For my first motionlapse, I again decided to film the sunset from my front window. On this particular evening, there were lots of clouds rolling across the sky and I really wanted to capture their shape shifting movements through the motionlapse. For this motionlapse, I again stuck with filming for two hours as I found this length of time beautifully captures the progression of evening into night and the changing, smooth blanket-like flows of the clouds and ever changing colours of the sky and clouds. Following my chosen key frames from point A to B, the camera slowly moved over time, panning from the top right down towards the bottom left and I find the added motion really enhances the movements of the clouds and adds just that little more intrigue in the shot.

However, next time I will have to set point B slightly higher to avoid getting the two cars in the bottom of the frame as I found them rather distracting. I will also be more aware of the reflections caught in the glass window I shot through as quite early on in the video you can spot the reflection of my ceiling light in the shot and again this makes the overall video less clean and crisp.

Taking what I had learnt from the previous motionlapse, I then went on to film three more motionlapses of the sun set over a similar time span and improved each and every time. I made minor adjustments to the placement of my key frames to avoid capturing the cars in the bottom of the frame. Though, I have yet to avoid capturing the lamppost at the bottom right of the frame, which proves to be a very distracting feature as it is a very bold white that lights up the silhouetted trees in the foreground and creates a vibrant distraction, even from the most colourful of skies.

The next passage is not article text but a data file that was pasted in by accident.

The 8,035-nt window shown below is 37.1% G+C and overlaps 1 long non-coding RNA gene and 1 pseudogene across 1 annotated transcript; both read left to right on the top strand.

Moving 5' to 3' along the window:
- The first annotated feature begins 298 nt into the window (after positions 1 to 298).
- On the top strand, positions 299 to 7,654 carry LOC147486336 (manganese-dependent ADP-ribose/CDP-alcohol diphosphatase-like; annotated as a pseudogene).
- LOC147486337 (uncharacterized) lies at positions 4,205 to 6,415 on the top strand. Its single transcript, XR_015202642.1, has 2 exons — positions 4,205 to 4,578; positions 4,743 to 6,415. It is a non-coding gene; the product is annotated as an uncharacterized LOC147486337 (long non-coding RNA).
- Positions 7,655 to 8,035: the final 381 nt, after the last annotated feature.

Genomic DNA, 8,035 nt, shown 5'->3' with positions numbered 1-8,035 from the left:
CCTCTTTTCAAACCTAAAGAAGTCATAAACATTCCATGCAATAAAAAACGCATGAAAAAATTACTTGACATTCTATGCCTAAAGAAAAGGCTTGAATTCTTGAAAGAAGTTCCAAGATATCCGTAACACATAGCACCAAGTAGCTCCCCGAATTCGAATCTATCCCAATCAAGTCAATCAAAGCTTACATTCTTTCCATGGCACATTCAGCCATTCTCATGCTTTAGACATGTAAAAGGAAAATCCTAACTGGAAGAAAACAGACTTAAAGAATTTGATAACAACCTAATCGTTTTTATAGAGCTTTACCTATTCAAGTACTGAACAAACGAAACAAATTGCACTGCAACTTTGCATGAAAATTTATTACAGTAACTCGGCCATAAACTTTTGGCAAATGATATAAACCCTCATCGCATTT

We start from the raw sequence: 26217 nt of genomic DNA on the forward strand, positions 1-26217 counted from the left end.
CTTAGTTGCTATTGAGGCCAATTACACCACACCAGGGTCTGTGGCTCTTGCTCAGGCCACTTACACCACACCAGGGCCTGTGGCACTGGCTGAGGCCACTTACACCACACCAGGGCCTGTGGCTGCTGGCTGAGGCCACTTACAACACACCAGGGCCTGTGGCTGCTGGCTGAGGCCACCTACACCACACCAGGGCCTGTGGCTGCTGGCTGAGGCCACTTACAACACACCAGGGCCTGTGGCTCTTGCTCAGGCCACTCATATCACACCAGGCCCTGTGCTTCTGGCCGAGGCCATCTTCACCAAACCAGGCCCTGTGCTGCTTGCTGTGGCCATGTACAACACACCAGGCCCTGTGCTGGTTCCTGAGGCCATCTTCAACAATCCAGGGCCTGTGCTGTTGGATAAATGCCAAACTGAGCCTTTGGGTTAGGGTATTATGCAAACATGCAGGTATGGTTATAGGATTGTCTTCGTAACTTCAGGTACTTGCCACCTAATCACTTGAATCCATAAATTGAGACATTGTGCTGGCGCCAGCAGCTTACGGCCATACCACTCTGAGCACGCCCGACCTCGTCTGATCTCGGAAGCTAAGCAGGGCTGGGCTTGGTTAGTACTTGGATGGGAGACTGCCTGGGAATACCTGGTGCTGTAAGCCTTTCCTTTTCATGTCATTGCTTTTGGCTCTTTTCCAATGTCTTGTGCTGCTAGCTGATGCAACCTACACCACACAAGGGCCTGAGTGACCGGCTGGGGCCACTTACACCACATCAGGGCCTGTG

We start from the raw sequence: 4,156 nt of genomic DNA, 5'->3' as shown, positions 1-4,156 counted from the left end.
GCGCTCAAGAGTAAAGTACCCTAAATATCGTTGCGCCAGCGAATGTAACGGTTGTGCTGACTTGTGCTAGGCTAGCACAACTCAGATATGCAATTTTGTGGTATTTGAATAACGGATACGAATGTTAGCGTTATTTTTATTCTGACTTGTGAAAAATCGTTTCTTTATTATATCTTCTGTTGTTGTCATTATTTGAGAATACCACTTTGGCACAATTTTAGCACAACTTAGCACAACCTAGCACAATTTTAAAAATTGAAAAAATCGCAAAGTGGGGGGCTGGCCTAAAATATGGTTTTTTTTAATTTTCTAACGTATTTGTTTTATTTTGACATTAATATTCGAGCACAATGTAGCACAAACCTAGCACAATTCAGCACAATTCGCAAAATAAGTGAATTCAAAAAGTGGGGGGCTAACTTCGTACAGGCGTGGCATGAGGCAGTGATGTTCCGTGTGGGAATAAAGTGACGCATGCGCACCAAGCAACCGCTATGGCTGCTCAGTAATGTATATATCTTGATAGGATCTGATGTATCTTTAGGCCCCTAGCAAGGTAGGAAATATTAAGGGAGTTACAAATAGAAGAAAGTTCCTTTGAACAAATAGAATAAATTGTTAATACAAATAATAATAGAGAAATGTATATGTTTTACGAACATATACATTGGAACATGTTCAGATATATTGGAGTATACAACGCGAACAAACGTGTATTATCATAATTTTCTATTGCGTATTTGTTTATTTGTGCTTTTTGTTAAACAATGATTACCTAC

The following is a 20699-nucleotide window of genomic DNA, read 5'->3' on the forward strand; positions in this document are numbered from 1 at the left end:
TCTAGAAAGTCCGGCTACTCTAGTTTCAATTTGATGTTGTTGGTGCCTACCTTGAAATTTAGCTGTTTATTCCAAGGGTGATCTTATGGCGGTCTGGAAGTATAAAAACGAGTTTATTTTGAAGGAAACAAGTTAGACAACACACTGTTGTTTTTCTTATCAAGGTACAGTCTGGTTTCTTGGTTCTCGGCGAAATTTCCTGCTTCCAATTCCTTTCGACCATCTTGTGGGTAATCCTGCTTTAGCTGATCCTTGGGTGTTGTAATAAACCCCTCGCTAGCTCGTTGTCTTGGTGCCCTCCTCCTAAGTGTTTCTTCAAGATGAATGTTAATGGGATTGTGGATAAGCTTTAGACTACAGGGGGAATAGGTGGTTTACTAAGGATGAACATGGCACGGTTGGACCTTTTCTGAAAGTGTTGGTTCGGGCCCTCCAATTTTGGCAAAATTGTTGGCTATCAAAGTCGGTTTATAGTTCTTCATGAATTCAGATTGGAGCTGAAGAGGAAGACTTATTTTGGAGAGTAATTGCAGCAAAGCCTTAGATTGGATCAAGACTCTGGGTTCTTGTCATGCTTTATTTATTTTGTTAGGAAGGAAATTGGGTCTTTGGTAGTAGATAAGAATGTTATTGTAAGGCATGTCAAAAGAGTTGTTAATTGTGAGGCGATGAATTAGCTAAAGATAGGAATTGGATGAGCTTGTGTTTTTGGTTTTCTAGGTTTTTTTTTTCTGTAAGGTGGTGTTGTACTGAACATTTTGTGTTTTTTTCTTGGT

I am overall very happy with the outcomes, as I find the transition of evening into night and the changing tones of the sky very aesthetically pleasing and the smooth panning motion harmonizes with the movement of the clouds. Additionally, I find the silhouetted foreground very appealing. It is a negative space that acts as a breathing space in the video and enhances the sense of serenity whilst also adding contrast that makes the sky more defined and vibrant.


My first two hyperlapses are very quick test shots I filmed whilst on a day out. I had no previous experience with hyperlapses so used these two as mini experiments. For both clips I set the hyperlapse pace at x5, speeding up the pace significantly. In both these clips I walk around some sharp corners which when sped up to the x5 is very disorientating and creates a sense of whiplash that could be used effectively in some circumstances but in these particular clips is more off-putting. The second of the two clips depicts a subject walking in front of the camera and her movements seem very animated which again makes the clip see less smooth and cinematic.